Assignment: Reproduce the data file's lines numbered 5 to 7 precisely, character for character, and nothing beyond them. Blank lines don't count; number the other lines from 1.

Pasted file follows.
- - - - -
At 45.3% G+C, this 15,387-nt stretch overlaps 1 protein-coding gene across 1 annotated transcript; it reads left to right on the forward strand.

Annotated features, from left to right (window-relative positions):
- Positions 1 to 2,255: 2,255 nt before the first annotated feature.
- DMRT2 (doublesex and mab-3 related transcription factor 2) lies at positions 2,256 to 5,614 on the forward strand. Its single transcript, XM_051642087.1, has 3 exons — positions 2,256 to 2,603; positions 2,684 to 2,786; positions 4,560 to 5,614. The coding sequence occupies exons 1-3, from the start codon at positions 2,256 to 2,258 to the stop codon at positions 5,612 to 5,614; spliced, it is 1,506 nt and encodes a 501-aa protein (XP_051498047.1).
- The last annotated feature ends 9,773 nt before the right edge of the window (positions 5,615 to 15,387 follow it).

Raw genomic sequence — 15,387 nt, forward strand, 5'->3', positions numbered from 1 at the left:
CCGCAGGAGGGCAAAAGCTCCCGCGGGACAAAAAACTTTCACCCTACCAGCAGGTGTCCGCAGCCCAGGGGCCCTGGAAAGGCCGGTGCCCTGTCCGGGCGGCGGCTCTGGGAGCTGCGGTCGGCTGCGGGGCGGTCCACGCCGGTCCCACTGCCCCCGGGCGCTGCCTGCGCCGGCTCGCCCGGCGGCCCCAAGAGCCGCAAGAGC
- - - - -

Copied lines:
- The last annotated feature ends 9,773 nt before the right edge of the window (positions 5,615 to 15,387 follow it).

Raw genomic sequence — 15,387 nt, forward strand, 5'->3', positions numbered from 1 at the left:
CCGCAGGAGGGCAAAAGCTCCCGCGGGACAAAAAACTTTCACCCTACCAGCAGGTGTCCGCAGCCCAGGGGCCCTGGAAAGGCCGGTGCCCTGTCCGGGCGGCGGCTCTGGGAGCTGCGGTCGGCTGCGGGGCGGTCCACGCCGGTCCCACTGCCCCCGGGCGCTGCCTGCGCCGGCTCGCCCGGCGGCCCCAAGAGCCGCAAGAGC